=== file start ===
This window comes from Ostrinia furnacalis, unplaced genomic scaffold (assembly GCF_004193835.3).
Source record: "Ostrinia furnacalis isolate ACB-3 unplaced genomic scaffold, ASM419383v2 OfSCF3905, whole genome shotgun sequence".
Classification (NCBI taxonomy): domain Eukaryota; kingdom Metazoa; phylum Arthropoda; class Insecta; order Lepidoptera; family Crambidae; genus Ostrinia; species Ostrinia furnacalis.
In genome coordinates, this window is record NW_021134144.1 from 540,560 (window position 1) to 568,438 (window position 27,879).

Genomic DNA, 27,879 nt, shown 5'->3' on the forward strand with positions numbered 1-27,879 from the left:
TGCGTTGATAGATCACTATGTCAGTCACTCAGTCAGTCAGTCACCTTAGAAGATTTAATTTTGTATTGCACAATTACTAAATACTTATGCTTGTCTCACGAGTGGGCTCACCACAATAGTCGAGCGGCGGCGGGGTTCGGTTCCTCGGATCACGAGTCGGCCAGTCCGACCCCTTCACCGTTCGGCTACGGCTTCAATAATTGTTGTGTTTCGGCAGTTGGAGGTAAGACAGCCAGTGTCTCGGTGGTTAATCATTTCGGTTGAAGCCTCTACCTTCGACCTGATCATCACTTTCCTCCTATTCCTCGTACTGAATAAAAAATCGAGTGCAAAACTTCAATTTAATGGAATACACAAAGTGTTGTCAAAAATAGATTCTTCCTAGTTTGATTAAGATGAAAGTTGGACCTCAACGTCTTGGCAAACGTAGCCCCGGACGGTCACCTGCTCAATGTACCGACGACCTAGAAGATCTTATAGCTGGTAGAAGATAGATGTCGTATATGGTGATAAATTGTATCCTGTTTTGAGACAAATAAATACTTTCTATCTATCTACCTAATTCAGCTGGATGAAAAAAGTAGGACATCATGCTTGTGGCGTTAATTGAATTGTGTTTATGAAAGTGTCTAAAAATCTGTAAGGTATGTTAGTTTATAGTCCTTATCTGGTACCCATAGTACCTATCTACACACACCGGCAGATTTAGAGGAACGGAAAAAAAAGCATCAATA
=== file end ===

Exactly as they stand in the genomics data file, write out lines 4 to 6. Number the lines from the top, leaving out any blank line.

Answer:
In genome coordinates, this window is record NW_021134144.1 from 540,560 (window position 1) to 568,438 (window position 27,879).

Genomic DNA, 27,879 nt, shown 5'->3' on the forward strand with positions numbered 1-27,879 from the left:
TGCGTTGATAGATCACTATGTCAGTCACTCAGTCAGTCAGTCACCTTAGAAGATTTAATTTTGTATTGCACAATTACTAAATACTTATGCTTGTCTCACGAGTGGGCTCACCACAATAGTCGAGCGGCGGCGGGGTTCGGTTCCTCGGATCACGAGTCGGCCAGTCCGACCCCTTCACCGTTCGGCTACGGCTTCAATAATTGTTGTGTTTCGGCAGTTGGAGGTAAGACAGCCAGTGTCTCGGTGGTTAATCATTTCGGTTGAAGCCTCTACCTTCGACCTGATCATCACTTTCCTCCTATTCCTCGTACTGAATAAAAAATCGAGTGCAAAACTTCAATTTAATGGAATACACAAAGTGTTGTCAAAAATAGATTCTTCCTAGTTTGATTAAGATGAAAGTTGGACCTCAACGTCTTGGCAAACGTAGCCCCGGACGGTCACCTGCTCAATGTACCGACGACCTAGAAGATCTTATAGCTGGTAGAAGATAGATGTCGTATATGGTGATAAATTGTATCCTGTTTTGAGACAAATAAATACTTTCTATCTATCTACCTAATTCAGCTGGATGAAAAAAGTAGGACATCATGCTTGTGGCGTTAATTGAATTGTGTTTATGAAAGTGTCTAAAAATCTGTAAGGTATGTTAGTTTATAGTCCTTATCTGGTACCCATAGTACCTATCTACACACACCGGCAGATTTAGAGGAACGGAAAAAAAAGCATCAATA